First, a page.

The Expendables (2010) – Directed by Sylvester Stallone – Starring Sylvester Stallone, Jason Statham, Jet Li, Dolph Lundgren, Eric Roberts, Mickey Rourke, Gisele Itie, Terry Crews, Randy Couture, Steve Austin, Charisma Carpenter, David Zayas, Gary Daniels, Bruce Willis, and Arnold Schwarzenegger.
Sylvester Stallone’s THE EXPENDABLES might be the most insightful movie on stunted masculinity since Shawshank.
EXPENDABLES is a movie about guys who want a responsible-free life where they spend their time playing soldier, kicking ass, blowing shit up, making money, driving bad-ass choppers, and hanging out in their super-cool clubhouse where women aren’t allowed.
The film does not traffic in any real kind of old school misogyny, though. Sure, Tool (Mickey Rourke) brings a clearly disposable woman home (he lives at the clubhouse) who looks like her goal for 2011 is be to star in the latest Rock of Love, but the only other two women in the film force our testosterone heavy Peter Pans to confront some deeper emotions.
Not that the film goes anywhere with it because their reaction is just to hit someone, but through Statham and Stallone’s characters we see that it’s not that women are objects to them – it’s that they simply don’t understand them. These are men trapped by that “real men don’t have emotions” mindset. Stallone’s reaction to Statham’s pain is to tell him, “She wasn’t right for you, anyway,” and not much else. These guys are all pals but they don’t want to have “a moment” with one another.
Here’s how it works:
Lee Christmas (Jason Statham) is in love with Lacy (the still amazingly hot Charisma Carpenter) but he comes and goes because he’s a mercenary. He doesn’t tell her this because, well, the film really never says why, but Christmas is the kind of guy who lives in the moment and doesn’t seem to realize why Lacy needs a bit more than him dropping by once a month. “I don’t even know what you do,” she says, but he doesn’t see why this should matter.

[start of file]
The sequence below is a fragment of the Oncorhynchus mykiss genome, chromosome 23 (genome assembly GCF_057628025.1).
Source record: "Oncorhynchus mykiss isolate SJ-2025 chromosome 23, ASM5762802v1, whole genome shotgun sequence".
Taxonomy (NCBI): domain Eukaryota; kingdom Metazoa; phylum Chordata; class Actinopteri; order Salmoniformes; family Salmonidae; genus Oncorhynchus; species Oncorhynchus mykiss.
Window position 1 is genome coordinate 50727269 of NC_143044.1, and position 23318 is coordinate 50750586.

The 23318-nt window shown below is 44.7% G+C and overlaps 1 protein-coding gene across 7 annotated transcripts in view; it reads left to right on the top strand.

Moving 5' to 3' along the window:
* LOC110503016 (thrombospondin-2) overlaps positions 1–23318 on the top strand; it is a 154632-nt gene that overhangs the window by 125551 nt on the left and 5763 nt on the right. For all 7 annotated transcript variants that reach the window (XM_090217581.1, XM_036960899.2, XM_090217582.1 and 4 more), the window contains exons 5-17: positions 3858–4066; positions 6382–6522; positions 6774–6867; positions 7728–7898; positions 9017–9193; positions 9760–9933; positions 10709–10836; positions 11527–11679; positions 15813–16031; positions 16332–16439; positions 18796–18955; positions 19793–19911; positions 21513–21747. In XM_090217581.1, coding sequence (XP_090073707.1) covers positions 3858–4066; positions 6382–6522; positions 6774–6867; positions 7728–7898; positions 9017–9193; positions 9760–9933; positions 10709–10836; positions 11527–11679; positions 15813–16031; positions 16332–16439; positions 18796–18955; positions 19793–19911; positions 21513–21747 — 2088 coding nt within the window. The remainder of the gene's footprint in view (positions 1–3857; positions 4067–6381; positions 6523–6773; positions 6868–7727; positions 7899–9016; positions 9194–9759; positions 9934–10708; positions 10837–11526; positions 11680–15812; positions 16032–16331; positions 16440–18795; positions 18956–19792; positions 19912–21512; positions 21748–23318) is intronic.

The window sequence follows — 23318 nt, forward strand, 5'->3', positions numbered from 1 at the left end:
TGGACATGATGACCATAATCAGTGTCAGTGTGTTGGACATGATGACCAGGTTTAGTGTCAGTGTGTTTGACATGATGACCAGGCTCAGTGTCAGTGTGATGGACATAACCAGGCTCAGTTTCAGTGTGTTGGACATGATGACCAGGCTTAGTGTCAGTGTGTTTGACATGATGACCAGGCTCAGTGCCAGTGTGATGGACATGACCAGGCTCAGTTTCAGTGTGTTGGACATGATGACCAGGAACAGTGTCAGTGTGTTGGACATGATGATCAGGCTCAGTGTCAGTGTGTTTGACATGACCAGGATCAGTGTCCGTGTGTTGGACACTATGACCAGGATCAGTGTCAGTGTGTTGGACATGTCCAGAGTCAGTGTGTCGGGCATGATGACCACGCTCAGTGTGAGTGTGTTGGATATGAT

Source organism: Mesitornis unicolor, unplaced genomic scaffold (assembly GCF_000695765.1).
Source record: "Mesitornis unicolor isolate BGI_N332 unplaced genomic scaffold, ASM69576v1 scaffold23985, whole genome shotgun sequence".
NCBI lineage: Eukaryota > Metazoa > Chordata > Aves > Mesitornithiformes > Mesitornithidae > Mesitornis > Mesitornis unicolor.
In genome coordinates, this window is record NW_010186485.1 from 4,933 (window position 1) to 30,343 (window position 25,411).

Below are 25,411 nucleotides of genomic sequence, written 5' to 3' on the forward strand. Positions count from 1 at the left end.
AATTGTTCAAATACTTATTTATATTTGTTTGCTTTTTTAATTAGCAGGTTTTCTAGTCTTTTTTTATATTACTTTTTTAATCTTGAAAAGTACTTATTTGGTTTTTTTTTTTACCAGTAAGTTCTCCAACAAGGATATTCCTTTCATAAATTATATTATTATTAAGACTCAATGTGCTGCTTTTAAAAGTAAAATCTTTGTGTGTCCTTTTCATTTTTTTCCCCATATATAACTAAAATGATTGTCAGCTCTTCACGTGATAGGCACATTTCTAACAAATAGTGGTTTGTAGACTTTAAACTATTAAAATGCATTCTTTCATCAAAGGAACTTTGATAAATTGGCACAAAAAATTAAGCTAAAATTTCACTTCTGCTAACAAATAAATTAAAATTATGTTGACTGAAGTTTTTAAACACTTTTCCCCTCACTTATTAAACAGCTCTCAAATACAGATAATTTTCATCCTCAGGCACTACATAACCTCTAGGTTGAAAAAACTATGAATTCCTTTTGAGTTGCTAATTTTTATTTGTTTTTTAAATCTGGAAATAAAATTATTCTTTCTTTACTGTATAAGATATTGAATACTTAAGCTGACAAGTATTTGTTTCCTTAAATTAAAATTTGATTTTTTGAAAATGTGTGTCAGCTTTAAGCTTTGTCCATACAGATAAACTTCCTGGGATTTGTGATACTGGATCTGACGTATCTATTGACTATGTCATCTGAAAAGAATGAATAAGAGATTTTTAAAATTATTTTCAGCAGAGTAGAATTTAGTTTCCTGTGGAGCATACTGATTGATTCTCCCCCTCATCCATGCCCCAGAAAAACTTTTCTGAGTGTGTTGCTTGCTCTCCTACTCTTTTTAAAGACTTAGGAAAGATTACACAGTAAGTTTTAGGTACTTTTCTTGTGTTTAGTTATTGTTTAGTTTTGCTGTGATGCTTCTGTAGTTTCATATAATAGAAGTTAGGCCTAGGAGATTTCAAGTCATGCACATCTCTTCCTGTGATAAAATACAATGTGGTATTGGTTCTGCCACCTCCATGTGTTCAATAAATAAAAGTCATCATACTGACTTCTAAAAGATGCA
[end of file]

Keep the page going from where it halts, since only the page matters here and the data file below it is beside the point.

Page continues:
It’s clearly not just a sexual relationship for Lee – he really does love her and when he pops by unannounced and she’s got a new dick boyfriend, he storms off, ending the relationship then and there by telling her she should’ve waited. Later, after the new boyfriend smacks her around and he goes and beats the crap out of him and all his basketball-playing friends, he tells her: “Now you know what I do,” and repeats how, “You should have waited. I’m worth it.”
I give the film credit for not giving Lacy the nerdy boyfriend like films and shows usually do (looking at you, Justified). Lacy’s boyfriend is a taller, slightly more muscular, bigger jerk with better hair – but he’s around. It’s not hard to see that she was either looking for, or susceptible to, a more idealized version of the guy she’s been involved with for 18 months.
Christmas, of course, thinks the relationship is going splendidly and he never wavers on his insistence that it’s her fault. He doesn’t rant and rave about it, but he just tells her in his moody, British way that she should have waited and the subtle point (though he doesn’t appear to be any more aware of it than he is at the idea that he could be at fault for any of this) is that if she had waited (for what, exactly … more of the same?) she wouldn’t have been on the bruising end of a face punch.
The same lady/relationship problems affect most everyone else in the gang, too. Yin Yang (Jet Li, and yes, that’s really his character’s name) keeps saying he needs more money for his family, but later on he admits to Barney (Stallone) that he doesn’t have a family, he just wants more money because he’s smaller than everyone else.